Given the choice, would you rather have surgery or a non-surgical treatment to correct a problem with your health? If you’re like most people, you probably said “non-surgical!” The good news is that organizations such as the American Academy of Periodontology agree with you. Non-surgical, less invasive treatments are usually the preferred way to treat gum and bone disease and other oral health problems.
The non-surgical treatment for gum and bone disease that works best for you depends in large part on how advanced the condition is, your current health, and how you might have responded to other treatments in the past. If you have more questions about the treatment that’s best for you, the team at Klement Family Dental in St. Petersburg, Florida can help you choose an option that will meet your needs.
Here’s a rundown of the treatments commonly used for gum and bone disease.
In the earliest stages of gum and bone disease, known as gingivitis, all that might be needed to treat and reverse the condition is a good dental cleaning by a hygienist. A professional cleaning will remove plaque, a sticky film that contains bacteria. It also removes tartar, the hardened form of plaque.
While you can usually clear away plaque at home with regular brushing and flossing, tartar is more difficult to remove. If plaque turns into tartar, it often builds up below the gumline, irritating the gums and leading to the inflammation that’s a sign of gingivitis. Using special tools, a hygienist will scrape the plaque and tartar from the teeth and below the gumline. Depending on the stage of the gum and bone disease, a deeper cleaning might be needed.
Although the American Dental Association typically recommends twice a year cleanings to help prevent gum and bone disease and to reverse it in the earliest stages, people who are at a higher risk for the disease might need to see their hygienist for more frequent cleanings, 3 or 4 times a year.
A dentist might decide that treatment with an antibiotic, along with cleaning the teeth and gums, will help clear up the infection that can be contributing to a person’s gum and bone disease. Antibiotic medications are available in prescription mouth rinses. In some cases, a dentist might apply the antibiotic locally into the periodontal pockets, the spaces that form between the teeth and gums when an infection is present.
No matter what type of antibiotic your dentist prescribes, it’s important to keep using it for as long as prescribed to allow the infection to completely clear up.
Reducing Risk Factors for Gum and Bone Disease
Although not a treatment for gum and bone disease itself, reducing the risk factors that could contribute to the development or progression of the disease can help to keep it at bay. Risk factors for gum and bone disease include:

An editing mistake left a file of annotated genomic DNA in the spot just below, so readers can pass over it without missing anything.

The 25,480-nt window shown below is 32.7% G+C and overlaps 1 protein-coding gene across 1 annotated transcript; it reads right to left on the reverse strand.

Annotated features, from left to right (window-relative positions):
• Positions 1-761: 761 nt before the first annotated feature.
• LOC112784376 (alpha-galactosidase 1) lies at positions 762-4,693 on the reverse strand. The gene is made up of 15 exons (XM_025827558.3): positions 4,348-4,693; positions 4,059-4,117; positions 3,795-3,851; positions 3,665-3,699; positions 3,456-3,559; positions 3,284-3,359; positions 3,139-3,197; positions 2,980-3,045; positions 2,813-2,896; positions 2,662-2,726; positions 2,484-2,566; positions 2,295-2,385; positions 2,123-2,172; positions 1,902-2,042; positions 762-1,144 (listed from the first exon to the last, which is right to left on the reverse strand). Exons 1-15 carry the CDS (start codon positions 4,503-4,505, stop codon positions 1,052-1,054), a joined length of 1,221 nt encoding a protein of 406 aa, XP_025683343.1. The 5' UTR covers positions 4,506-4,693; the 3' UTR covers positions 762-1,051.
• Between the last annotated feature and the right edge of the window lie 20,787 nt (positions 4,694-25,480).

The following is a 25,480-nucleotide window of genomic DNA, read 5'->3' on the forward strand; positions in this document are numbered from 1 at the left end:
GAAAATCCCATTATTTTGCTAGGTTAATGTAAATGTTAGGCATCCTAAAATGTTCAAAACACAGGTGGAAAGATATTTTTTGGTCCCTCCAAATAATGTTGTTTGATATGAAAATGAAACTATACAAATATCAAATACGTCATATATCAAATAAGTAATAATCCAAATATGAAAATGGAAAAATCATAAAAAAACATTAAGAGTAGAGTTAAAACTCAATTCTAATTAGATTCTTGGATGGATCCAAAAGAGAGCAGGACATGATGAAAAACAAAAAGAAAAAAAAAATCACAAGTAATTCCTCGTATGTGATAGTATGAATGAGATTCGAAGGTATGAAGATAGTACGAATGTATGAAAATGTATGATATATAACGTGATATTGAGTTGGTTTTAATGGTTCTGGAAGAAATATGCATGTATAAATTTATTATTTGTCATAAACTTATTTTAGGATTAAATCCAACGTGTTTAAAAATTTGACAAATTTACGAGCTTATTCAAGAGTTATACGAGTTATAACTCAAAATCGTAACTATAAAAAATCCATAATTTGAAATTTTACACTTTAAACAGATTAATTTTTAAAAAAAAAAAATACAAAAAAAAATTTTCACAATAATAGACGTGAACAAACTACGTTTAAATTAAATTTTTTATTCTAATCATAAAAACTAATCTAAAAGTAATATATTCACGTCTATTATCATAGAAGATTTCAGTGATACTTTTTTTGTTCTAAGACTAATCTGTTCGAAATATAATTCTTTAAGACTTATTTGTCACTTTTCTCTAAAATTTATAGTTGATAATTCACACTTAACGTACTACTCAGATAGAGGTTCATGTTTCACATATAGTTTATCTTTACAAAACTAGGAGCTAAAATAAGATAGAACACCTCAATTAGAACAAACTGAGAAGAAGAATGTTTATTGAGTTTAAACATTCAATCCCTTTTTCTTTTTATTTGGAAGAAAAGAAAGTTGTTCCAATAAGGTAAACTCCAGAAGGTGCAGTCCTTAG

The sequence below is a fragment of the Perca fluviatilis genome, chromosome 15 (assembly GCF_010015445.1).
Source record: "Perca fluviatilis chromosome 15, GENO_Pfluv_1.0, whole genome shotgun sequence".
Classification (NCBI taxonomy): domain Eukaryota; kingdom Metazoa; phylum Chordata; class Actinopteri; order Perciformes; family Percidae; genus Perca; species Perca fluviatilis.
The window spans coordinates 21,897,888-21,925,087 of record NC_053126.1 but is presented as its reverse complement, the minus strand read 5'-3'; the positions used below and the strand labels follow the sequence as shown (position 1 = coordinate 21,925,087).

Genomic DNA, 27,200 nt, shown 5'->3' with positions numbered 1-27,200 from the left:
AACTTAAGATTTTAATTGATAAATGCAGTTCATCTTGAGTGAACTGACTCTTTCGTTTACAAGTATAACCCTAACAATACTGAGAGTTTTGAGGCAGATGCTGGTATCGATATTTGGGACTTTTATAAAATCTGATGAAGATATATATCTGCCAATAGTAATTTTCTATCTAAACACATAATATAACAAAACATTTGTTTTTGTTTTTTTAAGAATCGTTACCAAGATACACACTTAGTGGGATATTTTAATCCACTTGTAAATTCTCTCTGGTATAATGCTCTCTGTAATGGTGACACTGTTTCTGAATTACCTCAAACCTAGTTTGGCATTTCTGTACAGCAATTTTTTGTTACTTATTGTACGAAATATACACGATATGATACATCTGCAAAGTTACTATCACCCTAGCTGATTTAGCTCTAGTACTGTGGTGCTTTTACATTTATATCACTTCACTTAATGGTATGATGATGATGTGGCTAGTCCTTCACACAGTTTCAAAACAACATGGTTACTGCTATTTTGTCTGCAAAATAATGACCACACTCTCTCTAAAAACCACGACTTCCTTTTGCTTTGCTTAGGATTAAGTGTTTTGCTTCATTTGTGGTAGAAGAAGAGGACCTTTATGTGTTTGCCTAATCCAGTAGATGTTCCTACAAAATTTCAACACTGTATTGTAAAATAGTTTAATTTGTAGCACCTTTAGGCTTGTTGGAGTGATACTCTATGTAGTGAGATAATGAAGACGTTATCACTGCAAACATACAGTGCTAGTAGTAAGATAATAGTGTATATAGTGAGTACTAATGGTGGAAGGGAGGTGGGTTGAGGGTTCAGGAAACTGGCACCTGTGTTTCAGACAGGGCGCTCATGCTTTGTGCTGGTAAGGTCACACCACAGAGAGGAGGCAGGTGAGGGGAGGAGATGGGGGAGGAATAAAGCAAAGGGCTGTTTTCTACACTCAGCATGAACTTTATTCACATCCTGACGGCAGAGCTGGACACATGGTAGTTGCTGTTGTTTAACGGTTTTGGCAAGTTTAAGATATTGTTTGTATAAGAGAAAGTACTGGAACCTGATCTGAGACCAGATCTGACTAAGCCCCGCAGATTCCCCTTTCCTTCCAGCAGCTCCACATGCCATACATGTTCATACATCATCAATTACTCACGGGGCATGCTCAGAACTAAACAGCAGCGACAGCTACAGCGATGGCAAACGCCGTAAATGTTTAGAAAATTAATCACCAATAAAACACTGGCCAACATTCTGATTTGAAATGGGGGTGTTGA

- Tobacco use. Smokers have twice the risk of gum disease as non-smokers, according to the Centers for Disease Control (CDC). If you’re interested in quitting smoking, your dentist can provide resources and support.
- Diabetes. Gum and bone disease are more likely to occur in people with diabetes, perhaps due to the higher levels of sugar in the blood. Gum and bone disease can also make it more challenging for people with diabetes to keep their blood sugar under control. To reduce your risk for diabetes complications and gum disease, you can work with your dentist and family doctor.
- Pregnancy. Changes in your hormonal levels during pregnancy can raise your risk for gingivitis. If you’re pregnant, it’s important to check in with your dentist and hygienist for regular cleanings and check-ups.
- High stress levels. If you feel stressed a lot, that can make it more difficult for your body to fight off infection, raising your risk of gum and bone disease. Learning deep breathing and relaxation techniques can help you battle stress and lower your gum and bone disease risk.
An Ounce of Prevention
Along with identifying and reducing any risk factors for gum and bone disease, getting into the habit of or maintaining a good oral care routine at home will help to keep both your teeth and gums healthy. Remember to brush twice a day and floss as well. Using an alcohol-free mouthwash might also help to reduce your risk of infection in the mouth.
Your dentist and hygienists are here for you to answer any questions you have about gum and bone disease and to help you set up a routine that protects your mouth. If it’s been a while since your last cleaning, get in touch with Klement Family Dental in St. Petersburg, Florida today. We’re open six days a week and offer convenient morning and evening appointment times to fit your busy schedule.